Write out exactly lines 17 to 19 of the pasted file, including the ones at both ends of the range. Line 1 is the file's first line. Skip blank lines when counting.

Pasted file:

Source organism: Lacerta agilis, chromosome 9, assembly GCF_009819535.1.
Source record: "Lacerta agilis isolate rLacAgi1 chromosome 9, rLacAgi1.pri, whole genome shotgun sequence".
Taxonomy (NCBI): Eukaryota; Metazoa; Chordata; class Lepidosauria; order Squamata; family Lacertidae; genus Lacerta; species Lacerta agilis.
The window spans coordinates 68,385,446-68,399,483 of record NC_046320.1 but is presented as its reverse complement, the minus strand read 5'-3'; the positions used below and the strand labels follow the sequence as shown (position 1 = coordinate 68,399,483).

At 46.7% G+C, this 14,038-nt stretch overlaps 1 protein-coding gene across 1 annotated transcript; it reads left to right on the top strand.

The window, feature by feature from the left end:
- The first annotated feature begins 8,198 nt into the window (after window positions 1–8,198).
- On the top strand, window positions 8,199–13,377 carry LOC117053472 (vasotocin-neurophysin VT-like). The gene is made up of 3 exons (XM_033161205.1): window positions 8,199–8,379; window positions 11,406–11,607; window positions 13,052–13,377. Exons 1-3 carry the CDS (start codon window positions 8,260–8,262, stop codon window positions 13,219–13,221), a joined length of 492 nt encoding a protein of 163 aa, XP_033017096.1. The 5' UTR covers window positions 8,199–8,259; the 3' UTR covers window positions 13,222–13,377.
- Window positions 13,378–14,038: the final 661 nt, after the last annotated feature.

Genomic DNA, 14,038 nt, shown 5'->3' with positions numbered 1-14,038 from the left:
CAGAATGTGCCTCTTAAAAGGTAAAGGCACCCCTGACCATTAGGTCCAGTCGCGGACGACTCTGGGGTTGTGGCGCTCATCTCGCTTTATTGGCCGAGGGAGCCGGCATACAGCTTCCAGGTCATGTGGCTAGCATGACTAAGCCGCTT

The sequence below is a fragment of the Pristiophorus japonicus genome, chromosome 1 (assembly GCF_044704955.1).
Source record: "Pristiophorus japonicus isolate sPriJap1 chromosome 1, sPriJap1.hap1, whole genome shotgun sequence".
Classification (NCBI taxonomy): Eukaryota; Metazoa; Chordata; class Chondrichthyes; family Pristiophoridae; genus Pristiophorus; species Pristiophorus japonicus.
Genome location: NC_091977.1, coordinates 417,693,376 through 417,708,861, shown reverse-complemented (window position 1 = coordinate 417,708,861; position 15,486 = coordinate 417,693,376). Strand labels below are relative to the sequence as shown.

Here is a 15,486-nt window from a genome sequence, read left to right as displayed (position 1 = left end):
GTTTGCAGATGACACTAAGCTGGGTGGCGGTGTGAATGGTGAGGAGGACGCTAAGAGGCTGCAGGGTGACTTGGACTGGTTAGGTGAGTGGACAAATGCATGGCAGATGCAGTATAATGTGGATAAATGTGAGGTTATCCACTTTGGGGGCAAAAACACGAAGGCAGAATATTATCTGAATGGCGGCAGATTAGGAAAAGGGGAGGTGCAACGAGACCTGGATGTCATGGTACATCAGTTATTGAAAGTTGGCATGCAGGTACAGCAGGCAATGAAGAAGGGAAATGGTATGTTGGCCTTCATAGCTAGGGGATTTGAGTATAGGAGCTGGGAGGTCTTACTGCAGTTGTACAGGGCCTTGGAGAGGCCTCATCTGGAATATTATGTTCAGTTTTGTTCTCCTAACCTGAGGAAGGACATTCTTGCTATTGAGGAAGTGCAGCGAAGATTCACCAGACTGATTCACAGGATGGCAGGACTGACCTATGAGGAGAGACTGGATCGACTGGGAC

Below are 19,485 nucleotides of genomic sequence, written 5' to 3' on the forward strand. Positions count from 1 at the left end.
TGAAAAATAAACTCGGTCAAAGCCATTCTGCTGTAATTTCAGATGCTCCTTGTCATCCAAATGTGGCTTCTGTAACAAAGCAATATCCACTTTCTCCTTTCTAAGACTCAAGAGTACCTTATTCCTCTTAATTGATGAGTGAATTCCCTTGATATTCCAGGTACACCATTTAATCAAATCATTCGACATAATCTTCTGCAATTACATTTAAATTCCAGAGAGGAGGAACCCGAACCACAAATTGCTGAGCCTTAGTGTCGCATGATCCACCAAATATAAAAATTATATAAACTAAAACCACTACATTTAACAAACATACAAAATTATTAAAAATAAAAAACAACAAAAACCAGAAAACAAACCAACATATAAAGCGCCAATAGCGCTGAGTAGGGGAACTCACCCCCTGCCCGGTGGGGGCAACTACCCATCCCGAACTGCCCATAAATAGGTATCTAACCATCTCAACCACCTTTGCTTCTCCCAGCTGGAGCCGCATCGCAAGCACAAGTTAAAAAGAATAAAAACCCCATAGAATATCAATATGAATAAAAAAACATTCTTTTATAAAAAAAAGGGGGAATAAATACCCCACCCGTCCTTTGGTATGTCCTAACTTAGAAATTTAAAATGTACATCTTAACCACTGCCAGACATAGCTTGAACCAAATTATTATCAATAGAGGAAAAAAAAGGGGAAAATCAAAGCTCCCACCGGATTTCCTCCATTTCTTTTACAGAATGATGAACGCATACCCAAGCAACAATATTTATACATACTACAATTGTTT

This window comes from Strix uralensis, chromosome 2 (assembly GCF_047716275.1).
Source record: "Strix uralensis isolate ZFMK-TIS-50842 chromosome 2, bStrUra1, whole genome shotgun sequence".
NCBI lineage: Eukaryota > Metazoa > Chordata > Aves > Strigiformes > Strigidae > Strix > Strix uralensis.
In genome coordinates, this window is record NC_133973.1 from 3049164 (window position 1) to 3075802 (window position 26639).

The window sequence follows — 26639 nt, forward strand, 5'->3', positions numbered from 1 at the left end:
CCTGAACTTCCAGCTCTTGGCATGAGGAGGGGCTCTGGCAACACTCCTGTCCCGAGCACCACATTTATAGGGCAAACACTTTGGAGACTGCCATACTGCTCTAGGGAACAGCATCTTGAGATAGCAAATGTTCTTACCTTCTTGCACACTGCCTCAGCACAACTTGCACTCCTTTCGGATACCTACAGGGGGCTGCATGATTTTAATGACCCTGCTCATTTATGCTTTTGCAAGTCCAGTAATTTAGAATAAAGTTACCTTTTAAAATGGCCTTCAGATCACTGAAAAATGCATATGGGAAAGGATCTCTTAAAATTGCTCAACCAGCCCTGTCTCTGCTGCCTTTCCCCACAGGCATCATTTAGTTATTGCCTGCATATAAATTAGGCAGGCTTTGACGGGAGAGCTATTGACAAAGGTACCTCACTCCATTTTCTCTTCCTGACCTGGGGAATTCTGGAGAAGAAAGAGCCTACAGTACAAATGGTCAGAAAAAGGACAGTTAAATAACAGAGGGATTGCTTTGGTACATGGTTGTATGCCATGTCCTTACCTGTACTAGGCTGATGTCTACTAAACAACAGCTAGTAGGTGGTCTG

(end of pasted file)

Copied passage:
GTTTGCAGATGACACTAAGCTGGGTGGCGGTGTGAATGGTGAGGAGGACGCTAAGAGGCTGCAGGGTGACTTGGACTGGTTAGGTGAGTGGACAAATGCATGGCAGATGCAGTATAATGTGGATAAATGTGAGGTTATCCACTTTGGGGGCAAAAACACGAAGGCAGAATATTATCTGAATGGCGGCAGATTAGGAAAAGGGGAGGTGCAACGAGACCTGGATGTCATGGTACATCAGTTATTGAAAGTTGGCATGCAGGTACAGCAGGCAATGAAGAAGGGAAATGGTATGTTGGCCTTCATAGCTAGGGGATTTGAGTATAGGAGCTGGGAGGTCTTACTGCAGTTGTACAGGGCCTTGGAGAGGCCTCATCTGGAATATTATGTTCAGTTTTGTTCTCCTAACCTGAGGAAGGACATTCTTGCTATTGAGGAAGTGCAGCGAAGATTCACCAGACTGATTCACAGGATGGCAGGACTGACCTATGAGGAGAGACTGGATCGACTGGGAC

Below are 19,485 nucleotides of genomic sequence, written 5' to 3' on the forward strand. Positions count from 1 at the left end.
TGAAAAATAAACTCGGTCAAAGCCATTCTGCTGTAATTTCAGATGCTCCTTGTCATCCAAATGTGGCTTCTGTAACAAAGCAATATCCACTTTCTCCTTTCTAAGACTCAAGAGTACCTTATTCCTCTTAATTGATGAGTGAATTCCCTTGATATTCCAGGTACACCATTTAATCAAATCATTCGACATAATCTTCTGCAATTACATTTAAATTCCAGAGAGGAGGAACCCGAACCACAAATTGCTGAGCCTTAGTGTCGCATGATCCACCAAATATAAAAATTATATAAACTAAAACCACTACATTTAACAAACATACAAAATTATTAAAAATAAAAAACAACAAAAACCAGAAAACAAACCAACATATAAAGCGCCAATAGCGCTGAGTAGGGGAACTCACCCCCTGCCCGGTGGGGGCAACTACCCATCCCGAACTGCCCATAAATAGGTATCTAACCATCTCAACCACCTTTGCTTCTCCCAGCTGGAGCCGCATCGCAAGCACAAGTTAAAAAGAATAAAAACCCCATAGAATATCAATATGAATAAAAAAACATTCTTTTATAAAAAAAAGGGGGAATAAATACCCCACCCGTCCTTTGGTATGTCCTAACTTAGAAATTTAAAATGTACATCTTAACCACTGCCAGACATAGCTTGAACCAAATTATTATCAATAGAGGAAAAAAAAGGGGAAAATCAAAGCTCCCACCGGATTTCCTCCATTTCTTTTACAGAATGATGAACGCATACCCAAGCAACAATATTTATACATACTACAATTGTTT